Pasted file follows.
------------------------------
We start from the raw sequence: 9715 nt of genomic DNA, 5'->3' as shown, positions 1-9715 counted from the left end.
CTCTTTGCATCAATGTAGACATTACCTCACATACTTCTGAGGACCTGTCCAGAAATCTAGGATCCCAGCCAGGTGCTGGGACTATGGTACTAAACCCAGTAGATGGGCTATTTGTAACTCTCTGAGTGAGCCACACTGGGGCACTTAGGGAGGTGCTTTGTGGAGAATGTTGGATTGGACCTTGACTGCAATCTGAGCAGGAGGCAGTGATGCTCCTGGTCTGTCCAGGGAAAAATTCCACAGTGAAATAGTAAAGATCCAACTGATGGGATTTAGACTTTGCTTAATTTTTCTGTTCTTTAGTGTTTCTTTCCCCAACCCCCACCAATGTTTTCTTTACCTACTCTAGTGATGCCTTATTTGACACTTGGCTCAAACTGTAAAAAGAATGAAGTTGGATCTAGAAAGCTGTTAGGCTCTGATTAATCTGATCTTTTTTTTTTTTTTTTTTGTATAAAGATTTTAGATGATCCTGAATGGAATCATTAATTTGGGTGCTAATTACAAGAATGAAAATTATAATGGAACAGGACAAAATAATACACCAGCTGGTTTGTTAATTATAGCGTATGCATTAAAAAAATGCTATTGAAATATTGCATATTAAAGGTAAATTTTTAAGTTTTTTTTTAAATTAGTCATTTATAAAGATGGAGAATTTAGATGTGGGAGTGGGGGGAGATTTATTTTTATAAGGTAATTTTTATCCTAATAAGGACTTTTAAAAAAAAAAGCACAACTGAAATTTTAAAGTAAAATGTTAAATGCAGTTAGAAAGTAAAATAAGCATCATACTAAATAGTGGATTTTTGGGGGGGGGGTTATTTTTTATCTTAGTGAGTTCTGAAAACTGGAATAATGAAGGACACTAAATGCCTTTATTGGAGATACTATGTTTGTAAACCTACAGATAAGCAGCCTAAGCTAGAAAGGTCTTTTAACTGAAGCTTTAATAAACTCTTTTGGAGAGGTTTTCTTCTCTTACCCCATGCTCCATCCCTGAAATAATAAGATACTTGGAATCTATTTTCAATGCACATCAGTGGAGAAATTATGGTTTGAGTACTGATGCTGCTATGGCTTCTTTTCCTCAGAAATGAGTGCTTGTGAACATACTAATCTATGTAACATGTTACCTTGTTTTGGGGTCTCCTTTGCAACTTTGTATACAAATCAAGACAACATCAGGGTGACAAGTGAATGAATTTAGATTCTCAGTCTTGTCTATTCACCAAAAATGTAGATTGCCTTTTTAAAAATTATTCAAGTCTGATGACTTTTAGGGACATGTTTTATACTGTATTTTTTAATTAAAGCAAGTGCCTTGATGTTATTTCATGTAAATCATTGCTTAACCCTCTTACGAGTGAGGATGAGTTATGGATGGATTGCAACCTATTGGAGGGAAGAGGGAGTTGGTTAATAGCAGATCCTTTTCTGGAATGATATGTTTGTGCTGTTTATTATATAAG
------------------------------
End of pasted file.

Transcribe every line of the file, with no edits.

We start from the raw sequence: 9715 nt of genomic DNA, 5'->3' as shown, positions 1-9715 counted from the left end.
CTCTTTGCATCAATGTAGACATTACCTCACATACTTCTGAGGACCTGTCCAGAAATCTAGGATCCCAGCCAGGTGCTGGGACTATGGTACTAAACCCAGTAGATGGGCTATTTGTAACTCTCTGAGTGAGCCACACTGGGGCACTTAGGGAGGTGCTTTGTGGAGAATGTTGGATTGGACCTTGACTGCAATCTGAGCAGGAGGCAGTGATGCTCCTGGTCTGTCCAGGGAAAAATTCCACAGTGAAATAGTAAAGATCCAACTGATGGGATTTAGACTTTGCTTAATTTTTCTGTTCTTTAGTGTTTCTTTCCCCAACCCCCACCAATGTTTTCTTTACCTACTCTAGTGATGCCTTATTTGACACTTGGCTCAAACTGTAAAAAGAATGAAGTTGGATCTAGAAAGCTGTTAGGCTCTGATTAATCTGATCTTTTTTTTTTTTTTTTTTGTATAAAGATTTTAGATGATCCTGAATGGAATCATTAATTTGGGTGCTAATTACAAGAATGAAAATTATAATGGAACAGGACAAAATAATACACCAGCTGGTTTGTTAATTATAGCGTATGCATTAAAAAAATGCTATTGAAATATTGCATATTAAAGGTAAATTTTTAAGTTTTTTTTTAAATTAGTCATTTATAAAGATGGAGAATTTAGATGTGGGAGTGGGGGGAGATTTATTTTTATAAGGTAATTTTTATCCTAATAAGGACTTTTAAAAAAAAAAGCACAACTGAAATTTTAAAGTAAAATGTTAAATGCAGTTAGAAAGTAAAATAAGCATCATACTAAATAGTGGATTTTTGGGGGGGGGGTTATTTTTTATCTTAGTGAGTTCTGAAAACTGGAATAATGAAGGACACTAAATGCCTTTATTGGAGATACTATGTTTGTAAACCTACAGATAAGCAGCCTAAGCTAGAAAGGTCTTTTAACTGAAGCTTTAATAAACTCTTTTGGAGAGGTTTTCTTCTCTTACCCCATGCTCCATCCCTGAAATAATAAGATACTTGGAATCTATTTTCAATGCACATCAGTGGAGAAATTATGGTTTGAGTACTGATGCTGCTATGGCTTCTTTTCCTCAGAAATGAGTGCTTGTGAACATACTAATCTATGTAACATGTTACCTTGTTTTGGGGTCTCCTTTGCAACTTTGTATACAAATCAAGACAACATCAGGGTGACAAGTGAATGAATTTAGATTCTCAGTCTTGTCTATTCACCAAAAATGTAGATTGCCTTTTTAAAAATTATTCAAGTCTGATGACTTTTAGGGACATGTTTTATACTGTATTTTTTAATTAAAGCAAGTGCCTTGATGTTATTTCATGTAAATCATTGCTTAACCCTCTTACGAGTGAGGATGAGTTATGGATGGATTGCAACCTATTGGAGGGAAGAGGGAGTTGGTTAATAGCAGATCCTTTTCTGGAATGATATGTTTGTGCTGTTTATTATATAAG